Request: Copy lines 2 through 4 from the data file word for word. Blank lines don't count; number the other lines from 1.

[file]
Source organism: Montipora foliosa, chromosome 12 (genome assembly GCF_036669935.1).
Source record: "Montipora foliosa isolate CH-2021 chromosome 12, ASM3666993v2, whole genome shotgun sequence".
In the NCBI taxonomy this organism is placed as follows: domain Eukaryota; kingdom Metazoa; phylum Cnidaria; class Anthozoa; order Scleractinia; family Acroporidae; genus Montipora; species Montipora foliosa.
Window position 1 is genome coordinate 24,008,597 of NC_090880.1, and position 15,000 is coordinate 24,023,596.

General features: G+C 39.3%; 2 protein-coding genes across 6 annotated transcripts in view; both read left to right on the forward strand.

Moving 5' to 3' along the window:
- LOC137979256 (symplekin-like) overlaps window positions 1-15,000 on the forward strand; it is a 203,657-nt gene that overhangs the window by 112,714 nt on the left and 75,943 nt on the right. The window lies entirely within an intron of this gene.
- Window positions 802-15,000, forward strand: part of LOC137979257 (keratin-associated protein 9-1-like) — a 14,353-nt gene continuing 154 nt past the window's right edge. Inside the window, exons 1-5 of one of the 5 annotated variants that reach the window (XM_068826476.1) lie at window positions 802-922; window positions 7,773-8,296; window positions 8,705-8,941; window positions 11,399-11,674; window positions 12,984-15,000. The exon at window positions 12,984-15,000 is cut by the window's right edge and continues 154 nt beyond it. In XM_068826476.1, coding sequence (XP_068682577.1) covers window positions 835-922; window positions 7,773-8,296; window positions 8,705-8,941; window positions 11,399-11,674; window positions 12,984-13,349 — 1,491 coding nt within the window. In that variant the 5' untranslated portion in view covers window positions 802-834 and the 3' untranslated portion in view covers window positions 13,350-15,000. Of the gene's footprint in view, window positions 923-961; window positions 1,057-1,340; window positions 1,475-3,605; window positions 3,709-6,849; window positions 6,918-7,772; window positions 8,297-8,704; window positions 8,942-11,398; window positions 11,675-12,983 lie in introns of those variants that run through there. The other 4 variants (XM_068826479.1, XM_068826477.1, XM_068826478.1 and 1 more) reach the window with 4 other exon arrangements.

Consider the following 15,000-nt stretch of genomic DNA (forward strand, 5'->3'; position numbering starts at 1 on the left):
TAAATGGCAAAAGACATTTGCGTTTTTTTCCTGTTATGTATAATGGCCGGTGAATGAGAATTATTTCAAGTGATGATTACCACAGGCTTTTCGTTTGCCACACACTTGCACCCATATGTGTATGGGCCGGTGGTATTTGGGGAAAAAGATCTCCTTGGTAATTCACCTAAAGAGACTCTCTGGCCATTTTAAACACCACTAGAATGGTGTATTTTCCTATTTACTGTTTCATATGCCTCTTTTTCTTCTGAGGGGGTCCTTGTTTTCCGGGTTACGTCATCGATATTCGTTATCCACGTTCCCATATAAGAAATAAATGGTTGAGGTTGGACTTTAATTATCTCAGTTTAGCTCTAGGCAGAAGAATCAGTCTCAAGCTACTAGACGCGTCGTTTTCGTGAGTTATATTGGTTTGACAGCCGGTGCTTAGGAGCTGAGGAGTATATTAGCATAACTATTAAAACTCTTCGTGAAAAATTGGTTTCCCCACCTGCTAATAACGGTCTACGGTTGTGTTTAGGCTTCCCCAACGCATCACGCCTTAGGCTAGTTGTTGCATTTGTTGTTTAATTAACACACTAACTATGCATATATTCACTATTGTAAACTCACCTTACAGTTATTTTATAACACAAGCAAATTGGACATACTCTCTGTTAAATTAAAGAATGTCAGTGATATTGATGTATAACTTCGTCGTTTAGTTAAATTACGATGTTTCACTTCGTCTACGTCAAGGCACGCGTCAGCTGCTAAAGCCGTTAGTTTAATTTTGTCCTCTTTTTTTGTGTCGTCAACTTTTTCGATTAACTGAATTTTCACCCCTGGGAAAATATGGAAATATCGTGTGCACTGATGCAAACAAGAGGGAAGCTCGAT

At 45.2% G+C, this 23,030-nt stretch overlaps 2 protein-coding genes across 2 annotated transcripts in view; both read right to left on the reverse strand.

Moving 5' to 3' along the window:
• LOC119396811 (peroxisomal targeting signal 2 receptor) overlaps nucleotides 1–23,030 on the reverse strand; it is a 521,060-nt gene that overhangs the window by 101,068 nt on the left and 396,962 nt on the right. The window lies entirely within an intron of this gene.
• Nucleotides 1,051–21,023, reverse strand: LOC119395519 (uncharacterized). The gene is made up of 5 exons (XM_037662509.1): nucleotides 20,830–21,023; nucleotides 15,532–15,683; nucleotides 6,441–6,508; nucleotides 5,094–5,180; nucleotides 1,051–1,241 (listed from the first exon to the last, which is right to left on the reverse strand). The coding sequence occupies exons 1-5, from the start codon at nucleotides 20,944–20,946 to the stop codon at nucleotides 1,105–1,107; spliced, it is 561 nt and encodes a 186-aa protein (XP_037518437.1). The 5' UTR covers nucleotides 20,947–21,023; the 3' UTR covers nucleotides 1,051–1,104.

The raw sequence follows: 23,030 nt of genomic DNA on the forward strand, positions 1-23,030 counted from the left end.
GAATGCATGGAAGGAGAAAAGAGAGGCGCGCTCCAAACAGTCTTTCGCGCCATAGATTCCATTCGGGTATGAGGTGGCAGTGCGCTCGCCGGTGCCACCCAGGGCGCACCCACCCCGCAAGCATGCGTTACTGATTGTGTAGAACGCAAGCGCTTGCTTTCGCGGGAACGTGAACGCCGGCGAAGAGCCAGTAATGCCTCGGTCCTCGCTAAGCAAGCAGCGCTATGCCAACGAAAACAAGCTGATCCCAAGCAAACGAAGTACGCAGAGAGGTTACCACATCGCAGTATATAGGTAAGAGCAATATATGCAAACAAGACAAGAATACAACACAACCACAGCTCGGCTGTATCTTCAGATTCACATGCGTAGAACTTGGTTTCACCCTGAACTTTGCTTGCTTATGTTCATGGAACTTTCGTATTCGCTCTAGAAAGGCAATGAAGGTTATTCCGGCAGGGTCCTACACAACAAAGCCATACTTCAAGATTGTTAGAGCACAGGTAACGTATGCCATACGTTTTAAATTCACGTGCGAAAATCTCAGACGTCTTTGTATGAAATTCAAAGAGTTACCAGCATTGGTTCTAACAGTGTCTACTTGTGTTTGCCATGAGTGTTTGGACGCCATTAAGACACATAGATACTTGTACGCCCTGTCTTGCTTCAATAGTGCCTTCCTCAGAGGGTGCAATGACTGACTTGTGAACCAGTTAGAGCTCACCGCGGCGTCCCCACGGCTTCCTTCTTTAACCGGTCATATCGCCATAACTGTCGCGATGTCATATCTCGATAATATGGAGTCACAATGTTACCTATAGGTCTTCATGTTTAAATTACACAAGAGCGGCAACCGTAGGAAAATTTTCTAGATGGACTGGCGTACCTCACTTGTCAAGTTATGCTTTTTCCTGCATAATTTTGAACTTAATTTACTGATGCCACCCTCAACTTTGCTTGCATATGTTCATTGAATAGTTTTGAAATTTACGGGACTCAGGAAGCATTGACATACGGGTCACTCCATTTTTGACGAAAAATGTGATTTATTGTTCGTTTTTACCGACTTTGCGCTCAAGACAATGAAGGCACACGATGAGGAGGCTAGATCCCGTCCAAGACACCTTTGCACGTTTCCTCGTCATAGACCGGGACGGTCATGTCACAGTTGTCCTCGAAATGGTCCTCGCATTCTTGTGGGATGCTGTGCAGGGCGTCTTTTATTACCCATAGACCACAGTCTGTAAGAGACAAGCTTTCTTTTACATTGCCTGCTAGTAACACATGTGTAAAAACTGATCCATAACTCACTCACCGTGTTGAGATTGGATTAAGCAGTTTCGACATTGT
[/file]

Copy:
Source record: "Montipora foliosa isolate CH-2021 chromosome 12, ASM3666993v2, whole genome shotgun sequence".
In the NCBI taxonomy this organism is placed as follows: domain Eukaryota; kingdom Metazoa; phylum Cnidaria; class Anthozoa; order Scleractinia; family Acroporidae; genus Montipora; species Montipora foliosa.
Window position 1 is genome coordinate 24,008,597 of NC_090880.1, and position 15,000 is coordinate 24,023,596.